As reporters arrived, offensive and defensive players were pitted in an 11-on-11 battle, with the white-clad offense taking snaps from its own 2-yard line and trying to work its way away from its end zone.
The defense, as it did most of the day, held the upper hand. Only a tough run from running back Daquan Hargrett (who fought through a tackle attempt from reserve Wes Tonkery) served to move the ball very far forward.
Shortly after, Ryan Clarke got his chance to take a rep as the running back. But newcomer Josh Francis popped Clarke right in the midsection, jarring the ball free of Clarke's grasp. Fellow linebacker Jewone Snow pounced on the loose ball in the end zone for a touchdown.
That was essentially the end of Clarke's day, as the running back was tasked with running around the perimeter of the field for the remainder of practice as a punitive measure for his inability to secure the football.
Francis, meanwhile, was just getting started. The junior college transfer gave offensive players fits all evening and made several big hits (some that were too big, in fact, for a day players weren't in full pads -- coaches had to emphasize Francis was not to take players to the ground).
He showed impressive speed and agility in getting around blocks and his physical presence is readily apparent.
On one play, Brad Starks (perhaps the star of the day for the offense) made an impressive break from his stance to juke his way around cornerback Keith Tandy (who was in press coverage) before taking off straight upfield. Freshman quarterback Paul Millard found Starks in stride for what would have been an easy 80-yard touchdown.
Receivers further down the depth chart also took advantage of the opportunity to show their skills.
Pete Miller (not to be confused with cornerback Pat Miller) was on the receiving end of a pass from Geno Smith -- a throw which barely had enough air under it to keep a leaping Brodrick Jenkins from an interception -- for a gain of more than 30 yards.
But Pete Miller got a rude awakening shortly thereafter. He was walloped by Pat Miller after fielding a short screen pass, drawing yells of appreciation from the defenders on one sideline. Pete Miller didn't take too kindly to the hit, and promptly jumped up, got in Pat Miller's face mask to share a few choice words before throwing the football at the defender's head.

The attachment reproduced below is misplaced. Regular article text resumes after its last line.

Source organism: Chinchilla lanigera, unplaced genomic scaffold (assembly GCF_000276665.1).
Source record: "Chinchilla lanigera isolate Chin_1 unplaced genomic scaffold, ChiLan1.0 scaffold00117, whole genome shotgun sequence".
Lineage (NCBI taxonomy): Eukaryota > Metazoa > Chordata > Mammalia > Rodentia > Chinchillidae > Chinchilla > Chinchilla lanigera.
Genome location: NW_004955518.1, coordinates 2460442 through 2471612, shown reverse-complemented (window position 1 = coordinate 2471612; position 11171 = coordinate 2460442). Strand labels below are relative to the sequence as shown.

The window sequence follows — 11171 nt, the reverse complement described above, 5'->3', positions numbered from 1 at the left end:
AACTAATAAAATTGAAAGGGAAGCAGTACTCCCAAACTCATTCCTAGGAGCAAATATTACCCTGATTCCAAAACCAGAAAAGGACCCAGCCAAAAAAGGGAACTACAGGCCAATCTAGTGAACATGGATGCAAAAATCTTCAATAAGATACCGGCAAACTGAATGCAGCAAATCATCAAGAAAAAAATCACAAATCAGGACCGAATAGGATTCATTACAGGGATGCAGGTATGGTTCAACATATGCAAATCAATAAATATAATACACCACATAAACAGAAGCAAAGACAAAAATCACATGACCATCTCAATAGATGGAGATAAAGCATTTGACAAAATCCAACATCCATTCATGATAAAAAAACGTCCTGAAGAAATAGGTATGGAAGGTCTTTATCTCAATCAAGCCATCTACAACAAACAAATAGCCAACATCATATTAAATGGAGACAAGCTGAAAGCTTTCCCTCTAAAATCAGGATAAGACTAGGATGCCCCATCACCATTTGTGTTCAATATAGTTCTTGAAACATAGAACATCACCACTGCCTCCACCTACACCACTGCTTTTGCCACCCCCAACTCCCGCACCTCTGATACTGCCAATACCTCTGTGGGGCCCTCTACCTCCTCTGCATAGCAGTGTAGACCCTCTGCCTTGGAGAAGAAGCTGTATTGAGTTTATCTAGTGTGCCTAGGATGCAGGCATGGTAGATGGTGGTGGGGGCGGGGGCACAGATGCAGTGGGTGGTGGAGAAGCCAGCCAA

Teammates got involved to keep the incident from further escalating, but it reflected the increasingly competitive nature of action between West Virginia's offense and its defense.
First, Dana Holgorsen's system may be known for putting up gaudy numbers, but at its core, it really seems rooted in the old West Coast offense popularized by Bill Walsh. Many of the routes run on any given play are short-to-moderate patterns.
The bigger gains, both in the running and passing games, come when the defense tries too hard to account for those shorter throws, leaving lanes for running backs and receivers to chew up bigger chunks of yardage.
But even short routes aren't always so easy. So much of Holgorsen's system relies on timing between quarterbacks and receivers, and that will be a work in progress all the way up until WVU's first game of the season.
That was evidenced by Smith, who tried to throw a ball to receiver Ryan Nehlen before Nehlen even broke his route -- something that, when it works, shows high-level coordination between players at those two positions. But this did not, as the ball arrived at the spot long before Nehlen did, and it skipped harmlessly along the turf.
The team's defense again wasted little time adding to its highlight reel. On only the second play of the drill, Smith attempted to throw a quick slant to Starks. But defensive lineman Bruce Irvin was there, having timed his leap perfectly to get both hands on the ball. It fluttered towards the middle of the field, where it was picked off by a diving Najee Goode.
Not to be outdone, fellow defensive lineman Julian Miller also batted down a Smith pass. Darwin Cook blew up a screen pass that was completed to inside receiver Tyler Urban. Pat Miller again registered a big hit, this time on inside receiver Coley White.
Millard was intercepted late in the drill by Brodrick Jenkins on an underthrown pass intended for Tavon Austin. Safety Terence Garvin followed that up by stepping in front of a later pass Smith intended for Austin and picking the ball off for what would have easily been a touchdown.
That's not to say the offense didn't have its share of success. Reserve receiver Willie Millhouse took advantage of a blown coverage and hauled in a pass of about 60 yards from Smith.
Wide receiver Ivan McCartney did his best Babe Ruth impression, calling his own shot by yelling "Touchdown!" just before the snap on one play, then badly beating Jenkins for what would have been a 65-yard scoring play.
Stedman Bailey also made a couple of nice catches on underneath patterns, and Hargrett again continued to shine at running back with a couple of additional tough runs.
But in general, this was a day dominated by the team's defense.
West Virginia will practice again Saturday afternoon, this time in full pads. Be sure to check back with BlueGoldNews.com for full coverage from that session, plus interviews with Mountaineer players and coaches.